One foreign woman strangled her niece for removing her niqab, while another was beaten for cleaning in front of her tent without a niqab, Karo says.
Outside the camp, a prison controlled by the predominantly Kurdish, US-backed Syrian Democratic Forces (SDF) offers a starkly different scene.
Detained ISIS fighters are indulged in painting and creating papier mâché models. Around a dozen of them crouch over a long table, crafting a miniature football stadium, houses, cars, animals and flowers.
The walls are lined with other creations: a model town with twinkling lights, a mosque, a church.
“We’re making this from nature,” detainee Ali Othman says with a chuckle. “Can you help us?”
Othman says that ISIS held his family hostage in Raqqa, the former seat of their power, and coerced him to join their ranks. He was tasked with planting bombs in another town.
One day, he received a plastic bag that exploded, taking his right hand. He covers it with a glove these days. He is serving 20 years, the maximum sentence.
There is no death penalty here and prisoners can get early release for good behavior — unlike authorities in Damascus and Baghdad, Kurdish forces are banking on leniency.
They are also trying to separate extremist inmates from those who appear to have parted ways with their pasts — a policy that is not being applied in al-Hol.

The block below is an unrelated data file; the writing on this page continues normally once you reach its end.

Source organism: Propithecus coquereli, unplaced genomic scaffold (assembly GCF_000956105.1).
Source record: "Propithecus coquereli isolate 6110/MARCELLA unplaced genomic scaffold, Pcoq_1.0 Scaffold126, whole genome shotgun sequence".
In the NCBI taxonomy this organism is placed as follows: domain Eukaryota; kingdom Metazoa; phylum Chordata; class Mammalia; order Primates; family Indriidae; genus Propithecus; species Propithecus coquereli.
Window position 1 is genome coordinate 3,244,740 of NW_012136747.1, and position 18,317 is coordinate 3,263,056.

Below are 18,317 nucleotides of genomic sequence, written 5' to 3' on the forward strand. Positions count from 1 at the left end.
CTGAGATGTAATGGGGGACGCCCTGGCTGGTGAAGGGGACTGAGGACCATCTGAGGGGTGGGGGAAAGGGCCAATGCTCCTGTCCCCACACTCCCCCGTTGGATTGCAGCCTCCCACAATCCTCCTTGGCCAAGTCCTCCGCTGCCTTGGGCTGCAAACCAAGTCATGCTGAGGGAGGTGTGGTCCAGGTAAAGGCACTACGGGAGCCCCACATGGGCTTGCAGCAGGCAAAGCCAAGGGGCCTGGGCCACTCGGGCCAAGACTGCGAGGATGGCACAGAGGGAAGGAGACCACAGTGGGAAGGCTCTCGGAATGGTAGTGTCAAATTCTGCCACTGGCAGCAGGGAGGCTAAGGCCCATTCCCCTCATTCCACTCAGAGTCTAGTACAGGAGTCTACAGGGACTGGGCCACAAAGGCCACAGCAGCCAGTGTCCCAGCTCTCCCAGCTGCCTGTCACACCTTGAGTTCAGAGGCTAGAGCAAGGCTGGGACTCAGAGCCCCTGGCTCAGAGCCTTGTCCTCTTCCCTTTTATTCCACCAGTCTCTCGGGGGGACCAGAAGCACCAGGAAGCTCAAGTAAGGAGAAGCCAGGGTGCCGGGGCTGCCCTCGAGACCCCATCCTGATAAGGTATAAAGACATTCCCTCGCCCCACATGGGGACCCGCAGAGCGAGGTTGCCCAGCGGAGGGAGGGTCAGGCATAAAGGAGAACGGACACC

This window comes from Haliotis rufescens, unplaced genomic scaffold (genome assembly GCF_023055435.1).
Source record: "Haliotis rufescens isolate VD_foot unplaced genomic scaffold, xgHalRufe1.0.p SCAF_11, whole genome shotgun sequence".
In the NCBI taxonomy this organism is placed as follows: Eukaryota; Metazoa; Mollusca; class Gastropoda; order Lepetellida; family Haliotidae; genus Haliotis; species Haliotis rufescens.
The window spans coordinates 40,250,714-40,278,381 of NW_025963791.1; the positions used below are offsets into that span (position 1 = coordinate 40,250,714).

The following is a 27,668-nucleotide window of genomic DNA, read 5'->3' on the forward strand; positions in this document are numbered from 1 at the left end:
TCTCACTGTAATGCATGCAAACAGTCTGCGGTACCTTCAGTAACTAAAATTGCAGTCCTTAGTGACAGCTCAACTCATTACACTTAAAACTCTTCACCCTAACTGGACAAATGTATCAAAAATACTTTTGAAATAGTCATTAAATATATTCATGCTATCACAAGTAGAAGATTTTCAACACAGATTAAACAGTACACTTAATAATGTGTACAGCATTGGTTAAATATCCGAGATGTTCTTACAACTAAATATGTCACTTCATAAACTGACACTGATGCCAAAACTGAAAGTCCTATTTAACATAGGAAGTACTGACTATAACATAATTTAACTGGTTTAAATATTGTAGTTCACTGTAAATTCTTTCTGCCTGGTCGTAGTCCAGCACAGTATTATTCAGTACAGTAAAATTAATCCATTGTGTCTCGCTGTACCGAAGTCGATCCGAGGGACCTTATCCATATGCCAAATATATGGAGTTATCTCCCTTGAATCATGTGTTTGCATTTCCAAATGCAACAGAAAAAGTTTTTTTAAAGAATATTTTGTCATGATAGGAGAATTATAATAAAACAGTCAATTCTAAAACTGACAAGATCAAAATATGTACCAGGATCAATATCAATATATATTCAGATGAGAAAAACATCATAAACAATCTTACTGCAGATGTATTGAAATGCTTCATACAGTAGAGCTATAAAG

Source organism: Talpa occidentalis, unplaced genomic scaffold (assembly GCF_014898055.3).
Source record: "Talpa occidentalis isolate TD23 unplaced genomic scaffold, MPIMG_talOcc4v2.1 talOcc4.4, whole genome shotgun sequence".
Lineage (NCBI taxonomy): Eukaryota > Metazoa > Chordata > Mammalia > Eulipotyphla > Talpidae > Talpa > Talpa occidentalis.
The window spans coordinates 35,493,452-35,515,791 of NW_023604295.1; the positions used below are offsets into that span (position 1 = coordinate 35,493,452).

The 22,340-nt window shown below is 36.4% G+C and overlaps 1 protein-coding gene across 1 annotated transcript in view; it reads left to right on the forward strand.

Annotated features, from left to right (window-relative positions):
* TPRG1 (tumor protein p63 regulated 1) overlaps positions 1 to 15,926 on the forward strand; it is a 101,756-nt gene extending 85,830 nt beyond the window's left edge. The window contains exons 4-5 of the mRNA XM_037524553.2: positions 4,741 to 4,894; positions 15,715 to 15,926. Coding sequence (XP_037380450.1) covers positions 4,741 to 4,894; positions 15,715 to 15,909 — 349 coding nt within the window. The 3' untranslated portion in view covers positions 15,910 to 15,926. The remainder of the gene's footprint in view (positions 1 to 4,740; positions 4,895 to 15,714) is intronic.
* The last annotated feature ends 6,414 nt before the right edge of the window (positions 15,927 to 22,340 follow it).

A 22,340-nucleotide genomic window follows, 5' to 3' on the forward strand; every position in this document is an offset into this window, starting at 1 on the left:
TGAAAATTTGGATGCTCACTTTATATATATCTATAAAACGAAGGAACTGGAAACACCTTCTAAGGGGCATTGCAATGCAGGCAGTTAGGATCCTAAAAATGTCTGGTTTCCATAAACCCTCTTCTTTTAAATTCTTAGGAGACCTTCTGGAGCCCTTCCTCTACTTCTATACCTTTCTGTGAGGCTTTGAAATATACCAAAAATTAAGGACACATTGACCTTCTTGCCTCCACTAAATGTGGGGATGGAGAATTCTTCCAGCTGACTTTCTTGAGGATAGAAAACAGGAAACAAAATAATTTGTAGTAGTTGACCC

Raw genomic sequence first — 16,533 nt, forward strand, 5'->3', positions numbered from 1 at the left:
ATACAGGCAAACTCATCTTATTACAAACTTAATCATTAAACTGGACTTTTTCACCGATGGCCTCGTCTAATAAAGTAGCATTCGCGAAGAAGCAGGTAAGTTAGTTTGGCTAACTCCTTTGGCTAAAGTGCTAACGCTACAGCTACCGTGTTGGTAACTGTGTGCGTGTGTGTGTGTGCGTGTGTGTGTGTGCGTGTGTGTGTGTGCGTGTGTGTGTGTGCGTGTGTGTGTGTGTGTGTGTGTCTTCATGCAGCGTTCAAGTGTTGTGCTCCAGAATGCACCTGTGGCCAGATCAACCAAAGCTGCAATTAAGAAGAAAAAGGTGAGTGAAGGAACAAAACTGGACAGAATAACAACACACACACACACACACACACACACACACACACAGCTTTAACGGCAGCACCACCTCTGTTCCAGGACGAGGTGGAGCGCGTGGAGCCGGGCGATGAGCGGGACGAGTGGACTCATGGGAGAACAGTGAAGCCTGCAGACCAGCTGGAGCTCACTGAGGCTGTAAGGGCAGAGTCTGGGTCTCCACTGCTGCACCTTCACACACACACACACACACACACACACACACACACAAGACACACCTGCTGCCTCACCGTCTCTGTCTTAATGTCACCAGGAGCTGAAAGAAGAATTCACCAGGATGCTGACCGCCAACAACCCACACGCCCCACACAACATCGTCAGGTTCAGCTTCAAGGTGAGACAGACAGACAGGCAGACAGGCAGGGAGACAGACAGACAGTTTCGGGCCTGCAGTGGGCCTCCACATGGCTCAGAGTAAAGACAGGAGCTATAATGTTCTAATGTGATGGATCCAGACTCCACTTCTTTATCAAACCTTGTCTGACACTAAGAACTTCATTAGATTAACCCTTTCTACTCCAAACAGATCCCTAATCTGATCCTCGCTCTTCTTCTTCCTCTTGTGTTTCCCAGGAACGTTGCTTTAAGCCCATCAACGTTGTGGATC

Some of the detainees claim they were arbitrarily detained. Others say they are innocent but were turned in by family members who themselves were members of ISIS. Some, like Othman, admit to joining but claim they had little choice.
Nearby, at the al-Houti Rehabilitation Center, scores of teenage boys are either serving ISIS-related sentences or have been identified as having radical tendencies.
“Abdullah,” 15, says he joined ISIS when was 12 years old. We’re calling him Abdullah to protect his identity. It is not his real name. He trained for months before being dispatched on his first mission: to plant explosives at a US base.
“They brought us sticky bombs to place under the fuel tanks of the vehicles,” he remembers. “We got suicide vests and weapons. We put the vests on and took our weapons and then wore women’s niqabs to hide everything.”
The operation failed and he ended up in prison. Later, he was transferred to the rehab center. “I was able to distance myself. It was a mistake. I learned from it,” he said.
Other children show visible signs of trauma. One child, “Hassan,” was the son of an ISIS emir who used to behead people and give the heads to Hassan to use as soccer balls. Hassan is not his real name, but one we are using to protect his identity.
In the rehab center, “Hassan” is a recluse; he does not want to be interviewed.
The center’s administrator, Musab Mohammed Khalaf, does not know if he will ever truly recover.
The rehab center is trying to provide basic psychological support to help Hassan and others recover. But resources are limited, and the trauma is more than can be imagined. It’s anyone’s guess as to how much the ISIS indoctrination can be removed from a teenage mind.
“If the situation stays like this and nations don’t help, ISIS will come back,” Khalaf warns. “We hear about it, the sleeper cells, they take advantage of the children, trying to recruit them.”
The al-Hol camp is a desolate, miserable place nations want to wish away. It stands as a legacy of yesterday’s war.
And that is what makes it uniquely dangerous, because if it is allowed to fester, this sprawling camp contains the seeds of the next war, of ISIS’ revenge generation.